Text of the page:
Saturday, July 23, 2011

California in the Ozarks.

Raimondo Winery may be small, but its Sicilian-come-California vintages are making an impact here in Arkansas.

You’ve heard of many of the bigger wineries in Arkansas. But did you know there’s one in the middle of north central Arkansas? It’s tucked away in Gamaliel at the Blue Lady Resort.

That’s where Margie Roelands is continuing a family tradition. She’s a third generation winemaker, and she’s using her family’s California-grown grapes to create amazing wines in the Ozarks.

Roelands’ grandfather, Marty Raimondo, moved from Palermo, Sicily to California in the sixties. Since he was the person in the family who knew how to make wines, the family immediately gave him those responsibilities, and Marty made his wines from grapes found there in California -- Mission and Zinfandel grapes, the closest he could find to what was used in Sicily. The family wines were marketed under the name “Grandpa and Grandma Raymondo’s Family Wine.”

Roeland’s uncle Tony Raimondo went back to Sicily in the ‘80s, learned the true spelling of the family name and found the family crest -- both of which were introduced in 1988’s crop of wines.

Margie, along with Tony’s daughter Lisa Garcia, started learning the business in the 2000s -- though Margie will tell you wine’s been part of her world her entire life. That being said, she had worked her way up the ranks in the corporate world. Yeah, might seem strange, but Margie was the marketing guru for the Adobe Reader. That’s something else.

She and Lisa took classes at UC-Davis and in Napa Valley, and by 2005 they had both made their first barrels of wine.

So how did Margie end up here in Arkansas? Well, back in 2005 she and her husband Brian came to our state for a vacation on Norfork Lake. They fell in love, and when they discovered Blue Lady Resort was up for sale they jumped for a chance to own their own Arkansas resort… and eventually, wine cellar.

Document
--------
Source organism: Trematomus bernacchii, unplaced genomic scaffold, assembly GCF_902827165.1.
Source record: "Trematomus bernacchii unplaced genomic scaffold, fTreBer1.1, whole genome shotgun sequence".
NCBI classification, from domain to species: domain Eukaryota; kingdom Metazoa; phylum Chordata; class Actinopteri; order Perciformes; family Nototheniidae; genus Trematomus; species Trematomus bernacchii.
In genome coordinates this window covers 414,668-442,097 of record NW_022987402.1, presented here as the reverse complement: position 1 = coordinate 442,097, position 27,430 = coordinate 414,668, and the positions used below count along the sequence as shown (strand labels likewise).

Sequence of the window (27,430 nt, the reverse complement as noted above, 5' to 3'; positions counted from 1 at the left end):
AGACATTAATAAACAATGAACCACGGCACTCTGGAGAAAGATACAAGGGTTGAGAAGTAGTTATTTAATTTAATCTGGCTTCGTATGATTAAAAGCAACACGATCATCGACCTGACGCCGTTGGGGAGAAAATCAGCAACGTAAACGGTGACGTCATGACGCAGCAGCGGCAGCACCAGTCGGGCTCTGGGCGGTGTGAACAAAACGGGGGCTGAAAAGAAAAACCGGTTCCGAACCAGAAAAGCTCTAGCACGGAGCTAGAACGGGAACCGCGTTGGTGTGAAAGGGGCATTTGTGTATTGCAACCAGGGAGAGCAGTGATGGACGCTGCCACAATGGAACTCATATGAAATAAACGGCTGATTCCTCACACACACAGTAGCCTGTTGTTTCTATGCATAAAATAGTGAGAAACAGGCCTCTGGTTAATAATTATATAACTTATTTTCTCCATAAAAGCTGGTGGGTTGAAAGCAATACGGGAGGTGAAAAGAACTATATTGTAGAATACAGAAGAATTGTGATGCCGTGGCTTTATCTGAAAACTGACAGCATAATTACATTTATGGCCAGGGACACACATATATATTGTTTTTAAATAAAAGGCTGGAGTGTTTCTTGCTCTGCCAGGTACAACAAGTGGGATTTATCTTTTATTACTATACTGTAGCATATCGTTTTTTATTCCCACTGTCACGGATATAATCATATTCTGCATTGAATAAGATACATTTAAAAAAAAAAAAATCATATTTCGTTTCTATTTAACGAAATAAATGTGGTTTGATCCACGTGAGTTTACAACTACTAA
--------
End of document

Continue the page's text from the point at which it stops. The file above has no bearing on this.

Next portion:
Margie’s still using the family grapes to make her wines. She goes back to California and chooses the specific grapes, then they’re shipped here to be produced and bottled here. 18 wines are on the list right now. They’re all considered California wines, and they all have quite distinctive identities. Margie’s wines are mostly dry or semi-dry; the Moscato Secco is in my opinion a romantically expressive beauty, though I do believe my favorite is the effervescent Grand Cuvee Brut.

She’s been hoping to utilize Arkansas fruit in her wines, and it looks like that will happen this year. It’s a different sort of business model from what you’ll find at the state’s other wineries, but it works for the Roelands.

One more thing Margie has going for her -- and that’s the oils and vinegars her wine cellar also produces. The oils are pressed with a variety of different herbs and spices to create incredibly rich flavors. The balsamic vinegars are similarly spiced but piquant and sharp with their own amazing blend of flavors. Margie offers a wine, oil and vinegar tasting that’s just marvelous, worth the drive to Gamaliel to try them all out.

Raimondo Winery * 149 County Road 820 * Gamaliel, AR * (870) 467-5115 *

1 comment:

  1. It is nice to have another winery in Arkansas.The wine is sound and tasty.
    As an Arkansas grape/wine grower,I am excited that local fruit will be used in production.

    Thomas Post
    Post Vineyards


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